I think it goes back to Pondero's note in a previous post - there are a lot of motorists and so that makes a lot of comments about road hog cyclists. Votes do count. The majority do, however, forget that much of what is put on those roads delays other users who would not need those devices at all if motor vehicles were not so dangerous. Four of those ten stop signs I encountered were before the first traffic light and two were within a block of my house.

I don't begrudge all these delays that exist simply so motorists can "rule the roads;" it is part of the cooperative network that forms our road system. HOWEVER, the next time I hear some whiny, er, "perturbed" motorist complain about BIKES holding him/her up, I'll think back on this post, and smile mysteriously about a "delay ratio"over over 20 to 1 AFTER I bump up the "1."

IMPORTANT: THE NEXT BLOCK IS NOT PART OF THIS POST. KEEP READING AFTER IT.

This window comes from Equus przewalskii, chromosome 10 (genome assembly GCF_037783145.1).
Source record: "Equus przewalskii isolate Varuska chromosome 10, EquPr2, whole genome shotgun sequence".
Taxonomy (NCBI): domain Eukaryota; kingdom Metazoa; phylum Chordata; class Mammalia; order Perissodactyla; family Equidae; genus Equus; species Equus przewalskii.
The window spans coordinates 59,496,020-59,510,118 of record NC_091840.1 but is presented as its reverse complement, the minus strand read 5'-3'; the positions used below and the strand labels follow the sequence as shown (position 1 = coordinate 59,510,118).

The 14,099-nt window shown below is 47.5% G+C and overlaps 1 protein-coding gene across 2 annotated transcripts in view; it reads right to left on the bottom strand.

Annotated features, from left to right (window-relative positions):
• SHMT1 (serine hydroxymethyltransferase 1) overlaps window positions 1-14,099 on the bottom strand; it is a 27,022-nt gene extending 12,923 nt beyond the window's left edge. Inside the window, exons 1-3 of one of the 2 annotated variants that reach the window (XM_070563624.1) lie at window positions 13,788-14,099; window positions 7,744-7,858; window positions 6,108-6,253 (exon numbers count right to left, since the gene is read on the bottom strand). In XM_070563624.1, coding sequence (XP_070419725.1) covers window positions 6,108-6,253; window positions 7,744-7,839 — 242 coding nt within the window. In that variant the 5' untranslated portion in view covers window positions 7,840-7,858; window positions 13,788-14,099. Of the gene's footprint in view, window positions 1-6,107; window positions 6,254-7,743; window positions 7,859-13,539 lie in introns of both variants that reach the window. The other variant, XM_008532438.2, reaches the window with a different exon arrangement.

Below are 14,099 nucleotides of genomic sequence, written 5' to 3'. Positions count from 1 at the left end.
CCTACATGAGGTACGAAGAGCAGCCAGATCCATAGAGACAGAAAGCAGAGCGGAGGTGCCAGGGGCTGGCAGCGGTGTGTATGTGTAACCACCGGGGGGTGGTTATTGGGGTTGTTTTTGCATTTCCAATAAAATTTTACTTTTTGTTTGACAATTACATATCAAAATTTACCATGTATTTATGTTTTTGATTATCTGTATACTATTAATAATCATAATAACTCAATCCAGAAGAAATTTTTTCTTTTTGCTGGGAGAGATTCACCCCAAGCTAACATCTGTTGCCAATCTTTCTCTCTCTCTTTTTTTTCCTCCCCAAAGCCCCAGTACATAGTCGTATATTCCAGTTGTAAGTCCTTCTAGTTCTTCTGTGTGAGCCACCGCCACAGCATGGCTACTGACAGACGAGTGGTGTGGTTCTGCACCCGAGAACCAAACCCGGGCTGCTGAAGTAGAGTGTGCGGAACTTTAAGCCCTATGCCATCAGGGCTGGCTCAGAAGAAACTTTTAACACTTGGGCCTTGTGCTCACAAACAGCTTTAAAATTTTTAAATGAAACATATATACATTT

cafiend said... I used to ride a route three miles longer, over a much higher summit, to avoid the highway on my ride home from work. The extra miles took longer than the same distance on terrain and pavement comparable to the highway. It was wonderfully peaceful but got me home too late for domestic harmony.
My two routes out of town even on the direct route are a big detour out a side road to avoid a section known for impatient motorists or a scoot out the rail trail with all its shortcomings, to reach the highway outside of town. All these delays have more to do with avoiding motorist friction than with a strong desire for more mileage or a particular enjoyment of the path.